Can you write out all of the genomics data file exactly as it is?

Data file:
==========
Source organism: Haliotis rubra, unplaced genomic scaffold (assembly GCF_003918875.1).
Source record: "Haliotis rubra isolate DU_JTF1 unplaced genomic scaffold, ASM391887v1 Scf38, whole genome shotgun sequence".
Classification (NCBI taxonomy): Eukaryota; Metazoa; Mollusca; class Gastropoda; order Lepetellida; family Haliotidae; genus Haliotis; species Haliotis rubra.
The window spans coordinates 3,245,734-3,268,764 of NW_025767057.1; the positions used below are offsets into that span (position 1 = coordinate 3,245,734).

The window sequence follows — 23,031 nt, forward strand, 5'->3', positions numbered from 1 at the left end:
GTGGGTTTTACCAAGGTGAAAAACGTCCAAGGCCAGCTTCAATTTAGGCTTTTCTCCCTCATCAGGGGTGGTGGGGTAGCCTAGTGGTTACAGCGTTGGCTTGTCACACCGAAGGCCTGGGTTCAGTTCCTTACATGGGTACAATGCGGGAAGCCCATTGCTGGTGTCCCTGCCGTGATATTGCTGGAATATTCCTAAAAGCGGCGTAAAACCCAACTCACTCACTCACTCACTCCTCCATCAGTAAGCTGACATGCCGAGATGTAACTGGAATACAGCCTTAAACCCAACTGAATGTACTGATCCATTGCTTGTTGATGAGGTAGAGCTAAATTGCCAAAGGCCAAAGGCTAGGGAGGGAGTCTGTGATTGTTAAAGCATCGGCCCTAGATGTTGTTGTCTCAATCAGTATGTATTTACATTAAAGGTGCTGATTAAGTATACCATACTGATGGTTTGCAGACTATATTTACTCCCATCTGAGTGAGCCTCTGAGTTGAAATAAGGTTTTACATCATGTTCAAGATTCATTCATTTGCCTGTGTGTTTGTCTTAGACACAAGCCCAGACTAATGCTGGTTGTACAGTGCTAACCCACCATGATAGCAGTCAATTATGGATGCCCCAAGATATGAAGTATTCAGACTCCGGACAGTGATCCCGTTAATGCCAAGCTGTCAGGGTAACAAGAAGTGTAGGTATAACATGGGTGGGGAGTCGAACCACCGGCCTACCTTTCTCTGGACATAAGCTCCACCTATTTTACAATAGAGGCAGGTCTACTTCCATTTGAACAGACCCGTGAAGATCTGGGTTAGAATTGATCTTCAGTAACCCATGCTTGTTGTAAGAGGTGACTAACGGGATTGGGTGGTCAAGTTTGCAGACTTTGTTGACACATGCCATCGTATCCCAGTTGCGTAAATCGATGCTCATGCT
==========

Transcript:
Source organism: Haliotis rubra, unplaced genomic scaffold (assembly GCF_003918875.1).
Source record: "Haliotis rubra isolate DU_JTF1 unplaced genomic scaffold, ASM391887v1 Scf38, whole genome shotgun sequence".
Classification (NCBI taxonomy): Eukaryota; Metazoa; Mollusca; class Gastropoda; order Lepetellida; family Haliotidae; genus Haliotis; species Haliotis rubra.
The window spans coordinates 3,245,734-3,268,764 of NW_025767057.1; the positions used below are offsets into that span (position 1 = coordinate 3,245,734).

The window sequence follows — 23,031 nt, forward strand, 5'->3', positions numbered from 1 at the left end:
GTGGGTTTTACCAAGGTGAAAAACGTCCAAGGCCAGCTTCAATTTAGGCTTTTCTCCCTCATCAGGGGTGGTGGGGTAGCCTAGTGGTTACAGCGTTGGCTTGTCACACCGAAGGCCTGGGTTCAGTTCCTTACATGGGTACAATGCGGGAAGCCCATTGCTGGTGTCCCTGCCGTGATATTGCTGGAATATTCCTAAAAGCGGCGTAAAACCCAACTCACTCACTCACTCACTCCTCCATCAGTAAGCTGACATGCCGAGATGTAACTGGAATACAGCCTTAAACCCAACTGAATGTACTGATCCATTGCTTGTTGATGAGGTAGAGCTAAATTGCCAAAGGCCAAAGGCTAGGGAGGGAGTCTGTGATTGTTAAAGCATCGGCCCTAGATGTTGTTGTCTCAATCAGTATGTATTTACATTAAAGGTGCTGATTAAGTATACCATACTGATGGTTTGCAGACTATATTTACTCCCATCTGAGTGAGCCTCTGAGTTGAAATAAGGTTTTACATCATGTTCAAGATTCATTCATTTGCCTGTGTGTTTGTCTTAGACACAAGCCCAGACTAATGCTGGTTGTACAGTGCTAACCCACCATGATAGCAGTCAATTATGGATGCCCCAAGATATGAAGTATTCAGACTCCGGACAGTGATCCCGTTAATGCCAAGCTGTCAGGGTAACAAGAAGTGTAGGTATAACATGGGTGGGGAGTCGAACCACCGGCCTACCTTTCTCTGGACATAAGCTCCACCTATTTTACAATAGAGGCAGGTCTACTTCCATTTGAACAGACCCGTGAAGATCTGGGTTAGAATTGATCTTCAGTAACCCATGCTTGTTGTAAGAGGTGACTAACGGGATTGGGTGGTCAAGTTTGCAGACTTTGTTGACACATGCCATCGTATCCCAGTTGCGTAAATCGATGCTCATGCT